These requirements were fulfilled by the Fellow LMS, which not only convinced with DSGVO-compliant and intra-European hosting of the content, but also with its easy handling for authors and participants. Steffen Groß particularly praised the mobile access via the browser: the responsive design works perfectly. And by means of anonymous access codes handed out on paper with a QR code, driving personnel can also gain access if no (company) mail address is available.

The practical implementation

In the Fellow LMS, the academy was set up for onboarding and all other courses. The goal was to have a central hub, where all information, forms, contact persons, etc. can be found. And indeed, the platform is used precisely as such: for training, as a reference work or wiki, but also as a source of information to be on the same level of knowledge as other colleagues.

This applies not only to courses on line knowledge and vehicle specifics, but also to very general courses such as Microsoft training, because in Steffen Groß’s view, the same principle applies here: If I can get information online, I don’t need to ask a more experienced colleague for advice. The latter may be happy to help, but there are often losses in effectiveness. If, on the other hand, you get into the habit of looking things up in the online academy first thing (using the search function, for example), everyone makes faster progress.

According to Groß, this is exactly the ideal case, at least for the trainees who are growing up with the new system, so to speak. It doesn’t even occur to them to ask or look elsewhere than in the eLearning portal. And if the knowledge is not available there, they receive a message asking them to have the relevant course created.

Everything under one roof

Since then, the Barnimer Busgesellschaft’s eLearning Academy has consisted of a constantly growing range of online courses, sometimes short, sometimes long, sometimes created in-house, sometimes booked in. The BBG has lately discovered the following option for extending their academy: courses on standard topics such as Microsoft 365 are booked externally – in this case via ENI Digital Learning – and offered in the Fellow LMS. This means that no additional system needs to be used, but everything takes place at the usual location.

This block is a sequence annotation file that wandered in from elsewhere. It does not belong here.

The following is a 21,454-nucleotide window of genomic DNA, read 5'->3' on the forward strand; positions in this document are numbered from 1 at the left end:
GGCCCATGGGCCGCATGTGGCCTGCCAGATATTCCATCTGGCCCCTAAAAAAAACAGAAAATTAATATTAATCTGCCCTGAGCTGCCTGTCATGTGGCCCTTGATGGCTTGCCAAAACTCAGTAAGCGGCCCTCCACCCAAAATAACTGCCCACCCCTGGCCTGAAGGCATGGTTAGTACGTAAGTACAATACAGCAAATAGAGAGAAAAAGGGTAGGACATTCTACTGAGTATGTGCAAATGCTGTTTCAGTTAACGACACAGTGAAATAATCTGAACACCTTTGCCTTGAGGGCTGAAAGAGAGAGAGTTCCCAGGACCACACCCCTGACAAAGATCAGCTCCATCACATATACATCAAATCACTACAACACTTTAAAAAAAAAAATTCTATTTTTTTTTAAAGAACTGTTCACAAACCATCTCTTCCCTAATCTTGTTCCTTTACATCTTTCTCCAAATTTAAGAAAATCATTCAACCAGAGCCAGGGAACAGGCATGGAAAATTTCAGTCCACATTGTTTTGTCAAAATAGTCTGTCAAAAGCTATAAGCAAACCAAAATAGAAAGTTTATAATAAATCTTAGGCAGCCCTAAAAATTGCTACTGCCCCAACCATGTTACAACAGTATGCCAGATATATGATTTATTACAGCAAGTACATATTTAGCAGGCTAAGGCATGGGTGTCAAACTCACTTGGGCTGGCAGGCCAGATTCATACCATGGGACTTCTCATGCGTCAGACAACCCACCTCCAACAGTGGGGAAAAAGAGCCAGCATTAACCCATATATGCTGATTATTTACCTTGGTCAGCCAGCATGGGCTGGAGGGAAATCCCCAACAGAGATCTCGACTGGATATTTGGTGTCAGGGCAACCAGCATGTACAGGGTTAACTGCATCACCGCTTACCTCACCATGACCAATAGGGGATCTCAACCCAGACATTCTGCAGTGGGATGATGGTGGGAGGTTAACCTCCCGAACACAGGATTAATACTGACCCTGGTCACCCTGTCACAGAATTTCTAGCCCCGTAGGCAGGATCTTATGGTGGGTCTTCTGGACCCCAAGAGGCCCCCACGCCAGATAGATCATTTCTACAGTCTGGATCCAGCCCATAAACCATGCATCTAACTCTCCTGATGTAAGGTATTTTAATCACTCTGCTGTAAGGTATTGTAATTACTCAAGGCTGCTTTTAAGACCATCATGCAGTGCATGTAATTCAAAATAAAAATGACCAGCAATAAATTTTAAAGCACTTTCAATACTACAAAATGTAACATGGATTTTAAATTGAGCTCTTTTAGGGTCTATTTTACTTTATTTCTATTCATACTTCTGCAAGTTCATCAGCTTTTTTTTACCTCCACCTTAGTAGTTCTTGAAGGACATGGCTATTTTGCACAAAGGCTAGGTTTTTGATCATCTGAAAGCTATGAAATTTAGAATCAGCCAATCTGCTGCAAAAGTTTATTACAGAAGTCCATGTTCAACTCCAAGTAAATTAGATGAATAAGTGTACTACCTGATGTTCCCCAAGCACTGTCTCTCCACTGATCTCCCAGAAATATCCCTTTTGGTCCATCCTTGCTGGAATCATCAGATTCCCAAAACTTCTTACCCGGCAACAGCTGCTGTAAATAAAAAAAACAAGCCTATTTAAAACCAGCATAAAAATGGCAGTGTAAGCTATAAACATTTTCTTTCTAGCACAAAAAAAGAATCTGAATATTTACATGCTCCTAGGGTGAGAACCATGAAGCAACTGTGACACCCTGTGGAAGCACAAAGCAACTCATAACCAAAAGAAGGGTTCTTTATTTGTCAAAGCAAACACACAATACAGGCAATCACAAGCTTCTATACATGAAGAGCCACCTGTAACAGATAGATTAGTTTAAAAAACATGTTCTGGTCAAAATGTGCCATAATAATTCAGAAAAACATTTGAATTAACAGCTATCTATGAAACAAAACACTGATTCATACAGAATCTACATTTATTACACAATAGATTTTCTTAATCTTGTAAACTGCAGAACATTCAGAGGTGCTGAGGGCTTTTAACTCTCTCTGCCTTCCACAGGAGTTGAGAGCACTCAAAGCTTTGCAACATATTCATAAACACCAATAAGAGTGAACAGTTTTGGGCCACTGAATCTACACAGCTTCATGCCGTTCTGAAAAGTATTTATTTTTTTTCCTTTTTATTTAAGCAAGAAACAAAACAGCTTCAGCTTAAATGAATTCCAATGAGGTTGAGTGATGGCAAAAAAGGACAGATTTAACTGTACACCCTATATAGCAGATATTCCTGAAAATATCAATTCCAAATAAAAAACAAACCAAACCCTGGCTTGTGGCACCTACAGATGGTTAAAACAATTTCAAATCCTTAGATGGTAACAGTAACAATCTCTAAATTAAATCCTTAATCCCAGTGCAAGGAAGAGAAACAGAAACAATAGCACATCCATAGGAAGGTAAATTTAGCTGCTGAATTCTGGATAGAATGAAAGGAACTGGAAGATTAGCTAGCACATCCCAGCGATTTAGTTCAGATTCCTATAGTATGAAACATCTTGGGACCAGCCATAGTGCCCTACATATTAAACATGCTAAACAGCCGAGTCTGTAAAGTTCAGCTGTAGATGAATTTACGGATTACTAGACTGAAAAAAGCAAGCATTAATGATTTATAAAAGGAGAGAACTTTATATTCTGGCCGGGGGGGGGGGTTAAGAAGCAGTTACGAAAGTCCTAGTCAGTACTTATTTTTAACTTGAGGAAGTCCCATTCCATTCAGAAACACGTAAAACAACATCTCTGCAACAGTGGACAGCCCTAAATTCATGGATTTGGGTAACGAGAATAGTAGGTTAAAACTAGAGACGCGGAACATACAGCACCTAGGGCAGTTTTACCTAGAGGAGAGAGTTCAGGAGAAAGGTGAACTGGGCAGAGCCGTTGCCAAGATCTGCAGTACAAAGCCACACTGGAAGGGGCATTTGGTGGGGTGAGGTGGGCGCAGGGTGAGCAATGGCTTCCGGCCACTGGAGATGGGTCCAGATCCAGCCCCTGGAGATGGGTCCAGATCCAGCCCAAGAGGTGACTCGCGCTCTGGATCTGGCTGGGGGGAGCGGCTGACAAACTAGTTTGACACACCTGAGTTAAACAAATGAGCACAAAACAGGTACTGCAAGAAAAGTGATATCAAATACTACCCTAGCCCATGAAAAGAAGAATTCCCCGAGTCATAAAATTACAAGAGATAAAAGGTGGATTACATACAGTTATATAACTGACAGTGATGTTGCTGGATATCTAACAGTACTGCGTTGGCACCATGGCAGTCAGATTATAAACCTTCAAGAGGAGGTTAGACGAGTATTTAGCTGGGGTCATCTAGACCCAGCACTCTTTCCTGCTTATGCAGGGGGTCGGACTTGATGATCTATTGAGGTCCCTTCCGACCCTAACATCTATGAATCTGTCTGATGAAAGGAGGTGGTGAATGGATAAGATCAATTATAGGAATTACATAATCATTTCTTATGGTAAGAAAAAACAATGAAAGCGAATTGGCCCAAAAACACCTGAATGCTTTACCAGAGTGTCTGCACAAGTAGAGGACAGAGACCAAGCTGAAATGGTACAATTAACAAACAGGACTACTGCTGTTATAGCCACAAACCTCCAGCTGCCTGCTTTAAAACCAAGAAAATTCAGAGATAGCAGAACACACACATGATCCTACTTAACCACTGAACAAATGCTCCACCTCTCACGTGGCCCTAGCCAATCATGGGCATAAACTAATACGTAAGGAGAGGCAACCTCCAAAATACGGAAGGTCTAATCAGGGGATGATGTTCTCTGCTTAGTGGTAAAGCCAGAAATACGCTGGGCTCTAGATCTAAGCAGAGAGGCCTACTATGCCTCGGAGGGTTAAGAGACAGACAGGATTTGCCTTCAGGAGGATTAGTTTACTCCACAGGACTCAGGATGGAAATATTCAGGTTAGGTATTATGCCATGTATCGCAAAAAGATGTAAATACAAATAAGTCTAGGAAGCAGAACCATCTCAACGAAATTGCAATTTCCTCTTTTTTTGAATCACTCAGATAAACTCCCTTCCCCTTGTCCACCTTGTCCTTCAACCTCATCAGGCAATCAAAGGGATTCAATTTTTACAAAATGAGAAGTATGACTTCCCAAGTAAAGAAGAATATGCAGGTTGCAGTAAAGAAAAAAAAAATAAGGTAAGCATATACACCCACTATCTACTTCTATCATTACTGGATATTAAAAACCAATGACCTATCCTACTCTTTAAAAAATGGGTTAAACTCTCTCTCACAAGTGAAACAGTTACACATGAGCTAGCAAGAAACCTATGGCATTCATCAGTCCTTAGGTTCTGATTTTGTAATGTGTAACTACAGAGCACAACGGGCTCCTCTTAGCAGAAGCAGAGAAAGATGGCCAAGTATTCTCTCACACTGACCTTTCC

Even occupational health and safety instruction – including detailed reporting – takes place on the Fellow LMS. In the Corona lockdown, this implementation had the great advantage that digital training processes were already established and even mandatory occupational health and safety briefings could take place smoothly and in compliance with the pandemic.

Screenshot of a course title in BBG's onboarding academy
Route knowledge at its best – eLearning helps drivers know their routes faster

The result

Faster onboarding, better expertise and higher performance – these are the main gains achieved by using the eLearning platform. As a result, BBG is positioning itself as an innovative employer in the region and attracting motivated staff. But other factors are decisive for the long term: more documentability without paperwork, more legal security and independence from classroom training.

However, the self-motivation of the participants is also particularly crucial. In addition to mandatory courses, employees discover other courses that are of interest to them and keep themselves up to date along the way.

Not to be forgotten: sensibly used breaks. Bus drivers often have idle time between trips, which is usually not paid for. However, if the employee takes a mandatory course during this time, this is compensated as paid working time. According to Steffen Groß, this is a win-win situation:

“We can teach the content and the employees can do their job better. They use the time for this, when it’s not worth it for them to go home.”

Steffen Groß, training manager

For the future, Steffen Groß would like to see even more acceptance, even more authors (more internal training courses set up as a multi-author project) and some nicer structuring of the content. “And then of course it’s like this: when you are using the software, more and more possibilities come along.”

Annika Willers

Manager Internal Communication

Annika Willers